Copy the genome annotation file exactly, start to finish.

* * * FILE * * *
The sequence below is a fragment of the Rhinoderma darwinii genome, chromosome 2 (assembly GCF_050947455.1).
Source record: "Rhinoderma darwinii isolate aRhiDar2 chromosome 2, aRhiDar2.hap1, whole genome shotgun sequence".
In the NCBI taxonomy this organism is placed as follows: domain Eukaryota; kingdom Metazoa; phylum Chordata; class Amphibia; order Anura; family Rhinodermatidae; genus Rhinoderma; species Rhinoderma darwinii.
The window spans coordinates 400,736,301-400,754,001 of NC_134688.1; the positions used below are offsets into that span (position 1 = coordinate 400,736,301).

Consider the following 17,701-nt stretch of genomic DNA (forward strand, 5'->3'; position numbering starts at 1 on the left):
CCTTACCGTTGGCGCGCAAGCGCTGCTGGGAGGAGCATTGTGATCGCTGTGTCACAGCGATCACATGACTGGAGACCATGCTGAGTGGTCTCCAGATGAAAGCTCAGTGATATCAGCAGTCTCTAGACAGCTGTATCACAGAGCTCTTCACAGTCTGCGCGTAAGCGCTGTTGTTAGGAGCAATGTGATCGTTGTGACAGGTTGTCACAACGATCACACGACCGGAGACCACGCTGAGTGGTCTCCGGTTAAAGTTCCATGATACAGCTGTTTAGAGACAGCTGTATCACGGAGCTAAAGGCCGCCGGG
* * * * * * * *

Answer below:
The sequence below is a fragment of the Rhinoderma darwinii genome, chromosome 2 (assembly GCF_050947455.1).
Source record: "Rhinoderma darwinii isolate aRhiDar2 chromosome 2, aRhiDar2.hap1, whole genome shotgun sequence".
In the NCBI taxonomy this organism is placed as follows: domain Eukaryota; kingdom Metazoa; phylum Chordata; class Amphibia; order Anura; family Rhinodermatidae; genus Rhinoderma; species Rhinoderma darwinii.
The window spans coordinates 400,736,301-400,754,001 of NC_134688.1; the positions used below are offsets into that span (position 1 = coordinate 400,736,301).

Consider the following 17,701-nt stretch of genomic DNA (forward strand, 5'->3'; position numbering starts at 1 on the left):
CCTTACCGTTGGCGCGCAAGCGCTGCTGGGAGGAGCATTGTGATCGCTGTGTCACAGCGATCACATGACTGGAGACCATGCTGAGTGGTCTCCAGATGAAAGCTCAGTGATATCAGCAGTCTCTAGACAGCTGTATCACAGAGCTCTTCACAGTCTGCGCGTAAGCGCTGTTGTTAGGAGCAATGTGATCGTTGTGACAGGTTGTCACAACGATCACACGACCGGAGACCACGCTGAGTGGTCTCCGGTTAAAGTTCCATGATACAGCTGTTTAGAGACAGCTGTATCACGGAGCTAAAGGCCGCCGGG